Born in Myanmar, raised by Christian teachers in Thailand, and now trapped in a flooded cave for 13 days, Adul Sam-on's unflinching politeness and startling ability to speak English is capturing hearts. Born in Myanmar's self-governing Wa State, young Adul - who also speaks Thai, Burmese, and Chinese - has been at the school since he was seven years old. He left his family behind to get a better education in northern Thailand, but his parents still visit him at the Christian Church which took him in. Wa State, a self-ruled region not recognised internationally - nor by Myanmar - is not allowed to legally issue passports.
Adul is among more than 400,000 people who are registered as stateless in Thailand, according to the UN High Commissioner for Refugees (UNHCR) - though some estimates put their numbers at 3.5 million. "While some progress has been made, stateless people in Thailand continue to face challenges accessing their basic rights," UNHCR spokesman Hannah Macdonald told AFP. With no birth certificate, no ID card and no passport, Adul cannot legally marry, get a job or bank account, travel, own property or vote.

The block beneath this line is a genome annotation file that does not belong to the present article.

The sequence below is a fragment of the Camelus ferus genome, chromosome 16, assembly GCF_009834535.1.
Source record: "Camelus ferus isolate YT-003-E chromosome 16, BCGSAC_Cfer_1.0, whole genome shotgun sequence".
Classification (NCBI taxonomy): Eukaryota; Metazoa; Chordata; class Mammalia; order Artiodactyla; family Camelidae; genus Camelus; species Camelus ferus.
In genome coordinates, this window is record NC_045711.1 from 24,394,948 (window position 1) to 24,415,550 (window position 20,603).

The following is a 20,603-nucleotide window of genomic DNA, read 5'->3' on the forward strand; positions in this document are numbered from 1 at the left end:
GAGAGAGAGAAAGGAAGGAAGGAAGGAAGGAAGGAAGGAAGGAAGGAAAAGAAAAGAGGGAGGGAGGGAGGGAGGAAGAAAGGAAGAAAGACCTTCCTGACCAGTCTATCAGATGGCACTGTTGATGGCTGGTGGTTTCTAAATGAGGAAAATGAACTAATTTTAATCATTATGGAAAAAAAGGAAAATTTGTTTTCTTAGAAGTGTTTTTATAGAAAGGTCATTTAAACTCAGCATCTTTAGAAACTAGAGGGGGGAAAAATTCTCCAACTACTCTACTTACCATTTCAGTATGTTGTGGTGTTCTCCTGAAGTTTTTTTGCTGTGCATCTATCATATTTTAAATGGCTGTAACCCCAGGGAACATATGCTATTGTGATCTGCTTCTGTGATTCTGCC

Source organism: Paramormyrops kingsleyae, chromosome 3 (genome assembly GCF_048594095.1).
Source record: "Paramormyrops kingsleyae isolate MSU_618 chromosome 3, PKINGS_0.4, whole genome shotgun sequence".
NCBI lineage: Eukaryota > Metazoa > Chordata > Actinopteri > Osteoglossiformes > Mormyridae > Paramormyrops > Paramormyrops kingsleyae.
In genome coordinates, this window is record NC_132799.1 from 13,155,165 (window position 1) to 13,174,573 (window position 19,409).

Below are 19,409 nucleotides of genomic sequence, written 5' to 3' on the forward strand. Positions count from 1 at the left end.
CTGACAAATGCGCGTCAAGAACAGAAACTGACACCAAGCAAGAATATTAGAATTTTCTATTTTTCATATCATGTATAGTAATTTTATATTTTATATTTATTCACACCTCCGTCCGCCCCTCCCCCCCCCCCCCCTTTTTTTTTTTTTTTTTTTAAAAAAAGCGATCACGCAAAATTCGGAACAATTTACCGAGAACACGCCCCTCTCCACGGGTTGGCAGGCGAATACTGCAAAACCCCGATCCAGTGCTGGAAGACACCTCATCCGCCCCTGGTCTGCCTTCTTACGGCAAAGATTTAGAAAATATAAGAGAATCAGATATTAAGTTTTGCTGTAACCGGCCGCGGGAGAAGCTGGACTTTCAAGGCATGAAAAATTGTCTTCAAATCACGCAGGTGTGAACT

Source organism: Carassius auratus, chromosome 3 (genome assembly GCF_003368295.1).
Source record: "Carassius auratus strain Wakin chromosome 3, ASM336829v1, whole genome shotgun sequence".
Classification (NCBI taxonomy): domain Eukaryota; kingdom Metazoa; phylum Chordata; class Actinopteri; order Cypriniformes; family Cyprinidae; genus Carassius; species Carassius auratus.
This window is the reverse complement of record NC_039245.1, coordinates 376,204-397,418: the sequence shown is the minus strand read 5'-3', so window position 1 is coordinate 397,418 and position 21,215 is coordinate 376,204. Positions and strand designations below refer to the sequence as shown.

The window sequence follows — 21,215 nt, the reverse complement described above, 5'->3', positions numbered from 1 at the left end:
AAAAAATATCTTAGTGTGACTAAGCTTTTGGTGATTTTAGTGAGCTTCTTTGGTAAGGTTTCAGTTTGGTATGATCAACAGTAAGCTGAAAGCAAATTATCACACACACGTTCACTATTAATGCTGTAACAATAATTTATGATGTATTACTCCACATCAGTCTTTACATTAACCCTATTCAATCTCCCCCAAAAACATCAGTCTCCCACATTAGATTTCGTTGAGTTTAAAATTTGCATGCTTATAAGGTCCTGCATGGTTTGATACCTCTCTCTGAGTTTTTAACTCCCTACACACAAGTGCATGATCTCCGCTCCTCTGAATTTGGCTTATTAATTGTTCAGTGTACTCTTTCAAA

It was inspiring to see this effort in part, I suspect, because of the international make-up of the rescue team, with British, American, Australian and Japanese divers (among others) joining Thai divers, and with other countries adding their expertise. This joint effort was symbolic, and it suggests a world where, at least for a time, it's possible to work together in a constructive way toward a common goal. https://edition.cnn.com/2018/07/08/opinions/thai-cave-rescue-mission-bravery-parini/index.html
兵士に通常供給される軽い抗不安薬しか子供たちに使ってないと首相は言ってるが、そうではないようだ。 救助に参加したダイバーらによると、パニックを起こさないよう強い鎮静剤が投与されてた。 眠っているか、意識朦朧状態で運び出された。 Sources in the rescue operation, including divers who took part, told the BBC that the boys were heavily sedated ahead of the rescue to prevent them panicking in the dark, narrow, underwater passageways. They were then strapped to one of two rescue divers tasked with shepherding each boy through the underwater parts of the system, and bundled into stretchers to be carried through the dry parts. There were conflicting reports in the hours after the rescue about the extent to which the boys had been medicated before they were brought out. The Thai prime minister on Tuesday denied reports that they had been sedated, saying the boys were given only light anti-anxiety medication commonly provided to soldiers. But several sources have since confirmed that the boys were only partially conscious as they were brought out.